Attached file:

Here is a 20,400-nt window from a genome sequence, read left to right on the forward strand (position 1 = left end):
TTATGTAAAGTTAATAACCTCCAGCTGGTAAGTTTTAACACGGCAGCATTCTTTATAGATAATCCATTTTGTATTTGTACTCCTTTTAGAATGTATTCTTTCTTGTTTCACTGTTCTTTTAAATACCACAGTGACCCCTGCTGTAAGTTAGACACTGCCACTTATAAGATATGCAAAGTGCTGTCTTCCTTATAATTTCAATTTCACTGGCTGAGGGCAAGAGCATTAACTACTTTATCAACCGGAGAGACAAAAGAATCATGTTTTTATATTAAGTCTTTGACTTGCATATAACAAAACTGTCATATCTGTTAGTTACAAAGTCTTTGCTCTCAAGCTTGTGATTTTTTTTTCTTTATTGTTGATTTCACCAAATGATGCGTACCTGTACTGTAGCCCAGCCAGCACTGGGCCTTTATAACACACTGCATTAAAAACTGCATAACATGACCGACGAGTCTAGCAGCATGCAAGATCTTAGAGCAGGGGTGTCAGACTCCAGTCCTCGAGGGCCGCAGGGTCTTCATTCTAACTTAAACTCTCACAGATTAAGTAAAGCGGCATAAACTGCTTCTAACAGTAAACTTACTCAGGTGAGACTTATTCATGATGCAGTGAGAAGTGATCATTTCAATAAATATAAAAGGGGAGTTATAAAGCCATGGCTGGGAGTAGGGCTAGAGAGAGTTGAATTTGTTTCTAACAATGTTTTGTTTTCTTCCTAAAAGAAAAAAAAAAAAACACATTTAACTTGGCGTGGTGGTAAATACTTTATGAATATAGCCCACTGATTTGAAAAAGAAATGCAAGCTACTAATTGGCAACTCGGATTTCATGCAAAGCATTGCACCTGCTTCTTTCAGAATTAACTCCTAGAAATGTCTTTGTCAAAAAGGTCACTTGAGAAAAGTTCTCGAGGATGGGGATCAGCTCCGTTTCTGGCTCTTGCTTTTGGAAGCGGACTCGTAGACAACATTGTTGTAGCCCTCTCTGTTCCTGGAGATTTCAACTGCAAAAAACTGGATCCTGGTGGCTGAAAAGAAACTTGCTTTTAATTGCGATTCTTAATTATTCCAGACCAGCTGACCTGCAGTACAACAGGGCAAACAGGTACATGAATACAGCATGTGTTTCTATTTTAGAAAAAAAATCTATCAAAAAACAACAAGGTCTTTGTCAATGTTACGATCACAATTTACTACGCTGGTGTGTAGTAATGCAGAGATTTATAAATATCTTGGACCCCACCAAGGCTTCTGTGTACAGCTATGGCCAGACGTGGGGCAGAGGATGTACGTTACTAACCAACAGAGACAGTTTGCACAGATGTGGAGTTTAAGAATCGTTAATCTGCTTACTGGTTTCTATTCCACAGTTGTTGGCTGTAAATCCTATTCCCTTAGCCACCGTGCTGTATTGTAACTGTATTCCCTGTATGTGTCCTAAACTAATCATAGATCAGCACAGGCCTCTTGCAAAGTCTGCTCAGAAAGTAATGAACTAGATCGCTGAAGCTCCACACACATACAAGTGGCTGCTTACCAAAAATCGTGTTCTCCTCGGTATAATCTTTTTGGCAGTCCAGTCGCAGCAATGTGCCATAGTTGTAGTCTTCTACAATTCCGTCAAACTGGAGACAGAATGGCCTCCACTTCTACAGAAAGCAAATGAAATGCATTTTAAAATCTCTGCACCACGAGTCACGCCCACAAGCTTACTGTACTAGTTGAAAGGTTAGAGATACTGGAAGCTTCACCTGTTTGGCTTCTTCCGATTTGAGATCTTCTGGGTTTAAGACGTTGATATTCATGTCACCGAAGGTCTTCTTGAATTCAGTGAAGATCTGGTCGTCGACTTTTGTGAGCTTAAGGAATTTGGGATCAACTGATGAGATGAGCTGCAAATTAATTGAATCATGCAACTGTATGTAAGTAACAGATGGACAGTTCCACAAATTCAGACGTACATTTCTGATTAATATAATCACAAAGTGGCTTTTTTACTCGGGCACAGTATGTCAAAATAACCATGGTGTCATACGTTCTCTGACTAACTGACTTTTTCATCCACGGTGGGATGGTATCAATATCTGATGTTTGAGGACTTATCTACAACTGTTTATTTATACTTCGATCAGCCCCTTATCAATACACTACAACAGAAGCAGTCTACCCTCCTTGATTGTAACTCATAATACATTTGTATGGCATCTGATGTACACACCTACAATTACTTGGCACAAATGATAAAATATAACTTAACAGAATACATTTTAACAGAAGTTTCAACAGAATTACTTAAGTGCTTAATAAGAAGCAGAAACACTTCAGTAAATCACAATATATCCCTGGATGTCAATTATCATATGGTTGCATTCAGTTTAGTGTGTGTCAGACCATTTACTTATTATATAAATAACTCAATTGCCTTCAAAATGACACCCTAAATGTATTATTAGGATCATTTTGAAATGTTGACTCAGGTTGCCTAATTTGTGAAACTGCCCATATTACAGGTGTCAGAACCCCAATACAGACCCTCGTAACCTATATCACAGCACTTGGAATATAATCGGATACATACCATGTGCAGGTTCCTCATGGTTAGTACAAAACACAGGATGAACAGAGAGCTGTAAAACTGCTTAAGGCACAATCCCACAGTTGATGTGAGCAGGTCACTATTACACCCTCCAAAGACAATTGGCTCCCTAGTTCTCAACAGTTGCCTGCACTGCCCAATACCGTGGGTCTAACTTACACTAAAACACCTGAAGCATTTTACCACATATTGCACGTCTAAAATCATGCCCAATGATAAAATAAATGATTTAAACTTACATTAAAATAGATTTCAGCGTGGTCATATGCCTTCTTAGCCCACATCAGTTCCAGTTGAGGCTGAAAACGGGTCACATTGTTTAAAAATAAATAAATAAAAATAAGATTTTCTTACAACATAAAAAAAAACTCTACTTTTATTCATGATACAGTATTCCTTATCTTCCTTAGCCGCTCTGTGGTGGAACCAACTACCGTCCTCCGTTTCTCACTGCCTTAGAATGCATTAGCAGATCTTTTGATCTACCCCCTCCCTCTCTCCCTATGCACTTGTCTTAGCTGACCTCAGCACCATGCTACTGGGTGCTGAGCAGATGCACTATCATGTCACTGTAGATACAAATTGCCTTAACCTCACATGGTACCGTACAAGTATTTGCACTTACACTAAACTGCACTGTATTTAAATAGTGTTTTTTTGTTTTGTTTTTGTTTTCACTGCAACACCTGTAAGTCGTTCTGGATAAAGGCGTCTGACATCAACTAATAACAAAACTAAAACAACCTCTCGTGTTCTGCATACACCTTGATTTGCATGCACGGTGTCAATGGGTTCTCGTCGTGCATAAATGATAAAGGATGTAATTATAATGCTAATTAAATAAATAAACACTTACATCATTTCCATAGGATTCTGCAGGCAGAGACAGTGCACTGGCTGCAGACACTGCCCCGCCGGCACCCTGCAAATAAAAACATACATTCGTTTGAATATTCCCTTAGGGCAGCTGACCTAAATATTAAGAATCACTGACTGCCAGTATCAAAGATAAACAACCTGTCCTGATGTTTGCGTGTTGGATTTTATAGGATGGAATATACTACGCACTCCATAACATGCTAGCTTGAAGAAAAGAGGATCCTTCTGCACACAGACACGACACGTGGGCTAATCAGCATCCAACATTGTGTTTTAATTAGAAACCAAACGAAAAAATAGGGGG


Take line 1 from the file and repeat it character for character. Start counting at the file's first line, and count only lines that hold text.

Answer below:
Here is a 20,400-nt window from a genome sequence, read left to right on the forward strand (position 1 = left end):